Photos by Rob Brown; Illustration by Len Churchill
A jigsaw can make many types of cuts in a wide variety of materials. Its ability to make a fairly tight radius cut, or a cut to a marked line, is where they excel.
Often used for making rough cuts in solid wood and sheet goods, a jigsaw is very handy when a perfectly straight cut isn’t needed. A jigsaw is sometimes looked on to make fairly accurate cuts too, but its accuracy depends on the user. Jigsaws are reasonably priced and multi-functional, so they make good tools for a beginner. Jigsaws are also lightweight, so they make great jobsite and home improvement tools. A band saw can cut outside curves, but a jigsaw can cut inside curves as well, as in removing material from the center of a workpiece (think of a cut-out in a countertop for a kitchen sink). Selecting a blade is important. Some blades leave a smoother edge, some excel at cutting tight curves, while others are for cutting non-ferrous metals. There are many other types of blades on the market. Many jigsaws will accept T-shank blades, which make blade changes quick and easy.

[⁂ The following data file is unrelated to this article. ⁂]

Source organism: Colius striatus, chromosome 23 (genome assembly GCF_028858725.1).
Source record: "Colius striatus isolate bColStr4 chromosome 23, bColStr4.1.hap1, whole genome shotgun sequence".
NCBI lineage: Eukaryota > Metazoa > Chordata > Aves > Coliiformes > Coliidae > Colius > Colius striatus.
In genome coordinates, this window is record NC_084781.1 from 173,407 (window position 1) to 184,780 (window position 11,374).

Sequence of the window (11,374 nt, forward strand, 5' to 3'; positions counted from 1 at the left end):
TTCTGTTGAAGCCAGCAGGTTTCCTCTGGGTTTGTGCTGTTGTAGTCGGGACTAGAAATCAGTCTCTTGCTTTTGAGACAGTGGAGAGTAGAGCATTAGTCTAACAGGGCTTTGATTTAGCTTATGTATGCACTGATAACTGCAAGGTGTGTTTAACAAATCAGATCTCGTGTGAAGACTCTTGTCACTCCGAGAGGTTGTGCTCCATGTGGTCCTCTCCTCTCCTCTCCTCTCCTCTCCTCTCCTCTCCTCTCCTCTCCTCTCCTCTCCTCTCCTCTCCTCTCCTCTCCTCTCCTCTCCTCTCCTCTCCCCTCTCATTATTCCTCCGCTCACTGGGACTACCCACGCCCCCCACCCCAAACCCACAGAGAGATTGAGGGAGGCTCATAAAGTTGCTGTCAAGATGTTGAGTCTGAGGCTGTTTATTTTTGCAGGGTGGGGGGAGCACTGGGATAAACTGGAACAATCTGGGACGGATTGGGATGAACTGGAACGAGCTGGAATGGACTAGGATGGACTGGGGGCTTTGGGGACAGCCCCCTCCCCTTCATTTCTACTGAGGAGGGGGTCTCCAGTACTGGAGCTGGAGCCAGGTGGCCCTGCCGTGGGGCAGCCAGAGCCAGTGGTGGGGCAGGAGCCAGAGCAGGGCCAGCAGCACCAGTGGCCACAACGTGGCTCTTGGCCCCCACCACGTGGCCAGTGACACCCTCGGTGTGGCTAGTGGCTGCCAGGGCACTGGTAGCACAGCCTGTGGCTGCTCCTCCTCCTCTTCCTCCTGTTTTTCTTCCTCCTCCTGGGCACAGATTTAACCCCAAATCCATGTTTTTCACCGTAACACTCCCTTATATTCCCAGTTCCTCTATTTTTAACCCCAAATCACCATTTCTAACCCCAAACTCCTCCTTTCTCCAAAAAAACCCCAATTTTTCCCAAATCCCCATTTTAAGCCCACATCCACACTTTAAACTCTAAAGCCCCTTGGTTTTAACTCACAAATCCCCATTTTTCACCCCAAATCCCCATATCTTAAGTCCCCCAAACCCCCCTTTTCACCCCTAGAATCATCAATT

Handle Types: Barrel, D-handle
Price: $50 – $575
Common Options: Variable speed, orbital cutting action
Weight: 1kg – 4kg
Easily swapped in or out, the right blade makes a big difference in the quality of the finished edge you will end up with.
Most jigsaws are corded, but battery-powered models excel at jobsite tasks or in busy production shop situations.
Some jigsaws have settings that cause the blade to travel in a vaguely elliptical path to make faster cuts. Familiarize yourself with the settings you should use when cutting in different situations.
Most jigsaws will do the basics, but if you are going to ask a lot of your jigsaw consider the attachments that come with it, as they will expand the saw’s usefulness.
Because of the upward-cutting nature of most jigsaw blades, the underside of the workpiece will have less chipping. Consider positioning the workpiece upside down if need be.